Frequently Asked Questions

Frequently Asked Questions

What is eco-friendly design?


Eco-friendly encompasses both sustainable and non-toxic. Sustainable design seeks to reduce negative impacts on the environment. The basic objectives of sustainability are to reduce consumption of non-renewable resources, minimize waste, minimize carbon emissions and ensure workers across the product's life-cycle are treated well. Non-toxic products in interior design have minimal or no chemicals that are harmful to both the earth and human health in their production, use, and end-of-life. We look for products and materials that have been awarded 3rd party certifications.




What is greenwashing?


Greenwashing is the process of conveying a false impression or providing misleading information about how a company's products are more environmentally sound. Greenwashing is considered an unsubstantiated claim to deceive consumers into believing that a company's products are environmentally friendly. For instance, a company producing teak wood furniture may claim it's eco-friendly because teak lasts a long time. While longevity is one aspect of sustainability, they may not have disclosed irresponsible harvesting of old-growth rainforests or toxic sealants used on the end product.




What chemicals should I look out for?


While only a small handful of chemicals are banned in the US, there are thousands of chemicals to look out for. Instead of listing the individuals, we will list the classes and concerns here:

  • Per-and polyfluoroalkyl substances (PFAS), sometimes referred to as highly fluorinated chemicals or PFCs, are used in many consumer products and industrial applications because of their oil-, stain-, and water-repellent properties. Examples of chemicals in this class include PFOA, PFOS, and more than 3000 related compounds. The most studied of these substances is a chemical called PFOA, which is linked to kidney and testicular cancer, elevated cholesterol, decreased fertility, and thyroid problems and decreased immune response to vaccines in children.
  • Antimicrobials are chemicals added to products to kill or inhibit the growth of microbes. They are also called antibacterials or biocides. Antimicrobials of concern include halogenated aromatic compounds such as triclosan and triclocarban, nanosilver, and quaternary ammonium salts (quats) such as benzalkonium chloride. Antimicrobials may have adverse effects on beneficial microorganisms and other living things. For example, triclosan can disrupt hormone functioning and is associated with developmental and reproductive effects, allergen sensitivity, and antibiotic resistance. Some studies suggest it may also harm beneficial gut bacteria. Quats are associated with asthma, dermatitis, and allergies.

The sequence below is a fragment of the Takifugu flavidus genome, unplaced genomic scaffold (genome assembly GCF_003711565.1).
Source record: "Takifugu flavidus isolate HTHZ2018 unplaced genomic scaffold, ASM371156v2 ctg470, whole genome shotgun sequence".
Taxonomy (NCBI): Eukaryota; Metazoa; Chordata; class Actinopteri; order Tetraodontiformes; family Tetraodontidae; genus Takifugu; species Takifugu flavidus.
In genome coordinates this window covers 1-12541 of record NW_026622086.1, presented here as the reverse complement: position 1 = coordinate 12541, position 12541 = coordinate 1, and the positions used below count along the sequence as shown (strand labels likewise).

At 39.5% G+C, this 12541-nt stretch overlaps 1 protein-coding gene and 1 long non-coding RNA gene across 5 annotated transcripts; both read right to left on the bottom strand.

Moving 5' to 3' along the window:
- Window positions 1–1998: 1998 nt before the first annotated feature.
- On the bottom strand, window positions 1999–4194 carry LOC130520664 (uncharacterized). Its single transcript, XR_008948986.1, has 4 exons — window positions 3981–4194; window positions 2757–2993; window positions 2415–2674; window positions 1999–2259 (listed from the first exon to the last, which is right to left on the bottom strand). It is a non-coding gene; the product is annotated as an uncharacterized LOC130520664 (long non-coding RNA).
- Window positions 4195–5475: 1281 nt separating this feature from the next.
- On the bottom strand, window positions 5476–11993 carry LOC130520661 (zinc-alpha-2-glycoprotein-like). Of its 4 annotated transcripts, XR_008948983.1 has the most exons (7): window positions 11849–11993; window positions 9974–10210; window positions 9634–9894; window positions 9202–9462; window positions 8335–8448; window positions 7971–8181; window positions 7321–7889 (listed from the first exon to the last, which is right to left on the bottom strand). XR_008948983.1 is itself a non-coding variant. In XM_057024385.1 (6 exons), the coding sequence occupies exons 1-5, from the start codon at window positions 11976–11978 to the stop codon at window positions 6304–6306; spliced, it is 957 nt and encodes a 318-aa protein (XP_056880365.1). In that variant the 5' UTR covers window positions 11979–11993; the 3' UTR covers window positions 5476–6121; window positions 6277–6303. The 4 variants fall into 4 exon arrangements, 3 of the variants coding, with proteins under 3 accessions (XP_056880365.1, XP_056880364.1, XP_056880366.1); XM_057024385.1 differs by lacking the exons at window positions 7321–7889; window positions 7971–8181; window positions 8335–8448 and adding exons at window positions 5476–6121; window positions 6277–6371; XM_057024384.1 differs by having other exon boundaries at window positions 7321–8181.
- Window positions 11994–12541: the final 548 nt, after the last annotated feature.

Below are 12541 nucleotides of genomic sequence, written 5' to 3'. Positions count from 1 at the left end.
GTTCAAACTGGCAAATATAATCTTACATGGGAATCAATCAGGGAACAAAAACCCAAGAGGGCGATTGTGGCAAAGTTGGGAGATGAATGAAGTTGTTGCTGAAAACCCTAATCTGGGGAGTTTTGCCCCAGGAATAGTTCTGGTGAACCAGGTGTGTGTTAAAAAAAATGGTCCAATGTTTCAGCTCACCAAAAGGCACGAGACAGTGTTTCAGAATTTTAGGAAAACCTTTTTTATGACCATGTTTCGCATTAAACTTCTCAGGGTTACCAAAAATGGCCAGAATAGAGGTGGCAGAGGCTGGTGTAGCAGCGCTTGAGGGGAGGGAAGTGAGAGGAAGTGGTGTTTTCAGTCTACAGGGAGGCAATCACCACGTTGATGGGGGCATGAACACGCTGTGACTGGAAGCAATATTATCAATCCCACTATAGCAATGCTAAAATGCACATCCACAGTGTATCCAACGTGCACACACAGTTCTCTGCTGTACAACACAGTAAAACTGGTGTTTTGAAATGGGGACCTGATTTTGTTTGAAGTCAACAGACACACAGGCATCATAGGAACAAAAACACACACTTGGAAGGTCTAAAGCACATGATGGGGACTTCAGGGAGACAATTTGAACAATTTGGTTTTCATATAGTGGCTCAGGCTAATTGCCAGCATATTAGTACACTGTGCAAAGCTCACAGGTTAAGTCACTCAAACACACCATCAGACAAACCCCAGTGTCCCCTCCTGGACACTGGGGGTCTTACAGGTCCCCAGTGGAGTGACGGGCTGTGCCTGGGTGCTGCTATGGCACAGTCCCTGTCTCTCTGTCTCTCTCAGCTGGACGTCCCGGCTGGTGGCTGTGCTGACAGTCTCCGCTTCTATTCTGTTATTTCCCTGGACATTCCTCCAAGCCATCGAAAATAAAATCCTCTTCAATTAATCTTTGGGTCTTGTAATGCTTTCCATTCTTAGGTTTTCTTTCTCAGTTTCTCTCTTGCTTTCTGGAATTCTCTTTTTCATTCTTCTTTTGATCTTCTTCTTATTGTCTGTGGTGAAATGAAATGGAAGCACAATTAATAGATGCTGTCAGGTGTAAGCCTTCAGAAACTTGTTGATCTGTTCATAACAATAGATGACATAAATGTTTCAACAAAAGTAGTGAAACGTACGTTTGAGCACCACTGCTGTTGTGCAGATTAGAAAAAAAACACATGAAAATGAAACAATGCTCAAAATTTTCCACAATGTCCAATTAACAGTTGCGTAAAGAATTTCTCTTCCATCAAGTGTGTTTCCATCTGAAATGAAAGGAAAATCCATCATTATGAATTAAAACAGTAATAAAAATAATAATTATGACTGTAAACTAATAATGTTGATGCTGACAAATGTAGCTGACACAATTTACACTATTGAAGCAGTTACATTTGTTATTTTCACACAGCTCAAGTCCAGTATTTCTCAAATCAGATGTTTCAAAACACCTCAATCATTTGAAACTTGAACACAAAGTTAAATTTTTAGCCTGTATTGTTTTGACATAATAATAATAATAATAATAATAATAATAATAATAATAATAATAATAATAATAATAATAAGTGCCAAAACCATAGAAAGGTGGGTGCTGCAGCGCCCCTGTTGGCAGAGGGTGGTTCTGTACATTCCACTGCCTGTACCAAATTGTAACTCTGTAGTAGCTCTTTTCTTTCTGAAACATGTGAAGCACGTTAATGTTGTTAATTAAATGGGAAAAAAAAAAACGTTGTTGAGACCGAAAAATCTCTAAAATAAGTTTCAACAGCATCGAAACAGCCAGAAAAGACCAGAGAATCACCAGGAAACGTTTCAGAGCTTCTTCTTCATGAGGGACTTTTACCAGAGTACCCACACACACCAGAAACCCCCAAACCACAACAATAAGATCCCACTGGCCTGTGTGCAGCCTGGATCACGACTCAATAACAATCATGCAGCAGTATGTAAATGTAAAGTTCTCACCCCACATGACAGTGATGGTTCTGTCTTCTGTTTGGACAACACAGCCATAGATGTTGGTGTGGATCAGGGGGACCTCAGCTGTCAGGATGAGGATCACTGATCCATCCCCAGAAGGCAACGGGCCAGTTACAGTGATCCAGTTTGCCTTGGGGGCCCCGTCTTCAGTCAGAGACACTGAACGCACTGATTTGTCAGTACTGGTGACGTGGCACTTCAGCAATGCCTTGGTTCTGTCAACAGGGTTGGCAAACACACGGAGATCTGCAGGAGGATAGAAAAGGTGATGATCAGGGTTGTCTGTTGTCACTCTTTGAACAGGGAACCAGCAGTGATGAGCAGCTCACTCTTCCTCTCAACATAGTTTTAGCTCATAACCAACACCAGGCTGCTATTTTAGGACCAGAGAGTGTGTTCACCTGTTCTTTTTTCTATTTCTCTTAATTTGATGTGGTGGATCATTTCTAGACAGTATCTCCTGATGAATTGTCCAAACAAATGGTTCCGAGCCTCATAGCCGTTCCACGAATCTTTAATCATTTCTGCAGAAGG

• Flame retardants are chemicals that are supposed to slow ignition and prevent fires. They are used to meet flammability regulations. Flame retardants of concern include organohalogen and organophosphate chemicals such as polybrominated diphenyl ethers (PBDEs) and chlorinated tris (TDCPP). Some flame retardants are associated with lowered IQ and hyperactivity in children as well as cancer, hormone disruption, and decreased fertility in adults.
  • Some Solvents are a diverse class of chemicals that are used to dissolve or disperse other substances. Some solvents of concern include aromatic hydrocarbon solvents (e.g., toluene, xylene, benzene) and halogenated organic solvents (e.g., methylene chloride, perchloroethylene, trichloroethylene). Breathing solvent vapors may lead to temporary nervous system symptoms, such as headaches, dizziness, and brain fog. Long-term occupational exposure to some solvents (including methylene chloride, perchloroethylene, trichloroethylene, and benzene) may increase cancer risk.
  • Bisphenols and phthalates are chemicals that have many uses, including making plastics stronger or more flexible. Even at low levels, bisphenols and phthalates can mimic or block hormones, disrupting vital body systems. Young children and fetuses are especially vulnerable.
  • Some Heavy Metals like Mercury, arsenic, cadmium, and lead are elements that occur naturally in the earth’s crust. Mining and smelting, fossil fuel combustion, industrial processes, and the use and disposal of products containing them have led to widespread environmental contamination and human exposure and health harm. Exposure to mercury, arsenic, cadmium, and lead in the womb or in early childhood can harm brain development, leading to learning and behavioral problems. In adults, each metal is associated with increased cancer risk.




What products and materials do you use?


At EMI, we intelligently incorporate sustainable and non-toxic products and materials into each of our designs in a way that works with the project budget, aesthetic and requirements. We look for vendors who pride themselves on the same standards that we uphold and are constantly searching for the best sources for our lumber, paint, lighting, furniture, fabric, textiles and more. We look for sustainable, non-toxic, fair-trade, quality products from makers that are also high-style and quality. We find them from online research, trade shows, referrals, and more and we update our database on a regular basis.




Who do you work with?